The Best Technical Cleanliness Practices for ISO 16232
The aim is to assess and compare the technical cleanliness of parts produced by different manufacturers or at different locations.
No matter whether I talk to parts manufacturers or cleaning machine manufacturers, one topic has been an issue over the last decade and still is: residual dirt, or “technical cleanliness.” The good news is that the requirements for particulate cleanliness have not increased further in industries such as automotive, hydraulics and mechanical engineering. In fact, there is a rethinking of whether cleanliness, which is feasible, is necessary because the cleaner the parts have to be, the higher the costs are for cleaning. However, in the case that cleanliness specifications are defined, they must be met, not only when the cleaning system is put into service, but throughout its entire operational life cycle. And this is being checked by more and more companies. Overall, the number of companies that define cleanliness values and control cleaned parts continuously has grown significantly.
When it comes to checking particulate part cleanliness, VDA 19, or its international equivalent, ISO 16232, has become an integral part of quality management. The aim is to objectively assess and compare the technical cleanliness of parts produced by different manufacturers or at different locations. A prerequisite to ensure comparability is that the defined cleanliness level is linked to a test specification.
That is where it gets complicated, because machined parts usually have a geometrically complex design, and therefore, the detection of particulates cannot simply be done on the surface. It requires a verifying cleaning process (extraction) in which particulates are transferred into a liquid medium, which is filtered, and then the particulates on the filter medium are measured. Thus, the test specification must contain information on the parameters of the verifying cleaning process and particle measurement technology. This also includes testing and optimizing the parameters of the cleaning process for the part in question using decay measurements in order to ensure that all particulates will be removed without attacking the part material.
Various methods can be used to extract the particles from the component: spraying, ultrasound, rinsing and shaking, although process parameters such as flow rate or ultrasound power are not provided for any of these procedures. This freedom has led to a lack of cleanliness comparability in the analysis results. The extraction was therefore one key point in the VDA 19 revision. The new version, which has been available since the middle of last year, includes starting parameters for the different extraction procedures.
For the extraction by means of spraying, the use of a certain nozzle diameter and volumetric flow is recommended. With flow-through and blowing, two new extraction methods that use air as media have been included in the new VDA 19.1. They are used for parts which are not exposed to liquids during manufacturing or operation.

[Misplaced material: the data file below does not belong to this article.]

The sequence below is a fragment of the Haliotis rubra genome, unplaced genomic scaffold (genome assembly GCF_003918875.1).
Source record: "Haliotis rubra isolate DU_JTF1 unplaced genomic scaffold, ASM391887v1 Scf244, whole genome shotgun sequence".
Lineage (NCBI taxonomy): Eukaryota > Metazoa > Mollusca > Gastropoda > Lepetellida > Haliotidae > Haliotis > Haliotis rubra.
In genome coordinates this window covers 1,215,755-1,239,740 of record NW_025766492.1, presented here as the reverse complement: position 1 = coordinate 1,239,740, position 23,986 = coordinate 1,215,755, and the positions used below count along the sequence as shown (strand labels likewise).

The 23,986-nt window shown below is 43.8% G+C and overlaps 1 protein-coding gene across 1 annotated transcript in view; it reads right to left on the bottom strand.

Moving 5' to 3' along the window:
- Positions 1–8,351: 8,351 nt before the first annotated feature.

After the extraction fluid is filtered and the filter dried, the sample analysis takes place. In order to improve comparability here, too, the revised VDA version contains conventions for systems and adjustments for gravimetrical and light microscopical standard analysis.
Another novelty is the abridged analysis performed, for example, with liquid particle counters or a new system. This is based on optical recognition and particulate measurement, adherent to a sieve placed in the media stream. Because of the different detection principles, the results of the light microscopical standard analysis and abridged analysis are not directly comparable.
In the case that cleanliness specifications and analysis results do not match, it is helpful to find the reason. First, check cleaning process parameters, the quantity of contaminants brought into the cleaning baths or if anything has changed regarding the auxiliary substances used, such as milling oils or emulsions. If everything is OK, knowing where particulates originate is key to meeting the specification or for targeted process optimization. Different analysis methods can be used for determining the particle material and performing 3D measurement.
Since cleanliness has become an important quality criterion for parts manufacturing, checking and documenting the compliance of specifications has become part of the production process, at least in some industries, such as automotive. And I am sure it will spread further: The next step will be specifications for film-like contamination.
Although not every shop has been affected by cleanliness specifications, many suppliers to automotive OEMs are already complying with stringent cleanliness standards. In Ford Motor Co.’s case, it has created its own cleanliness standards in order to save money and credibility.
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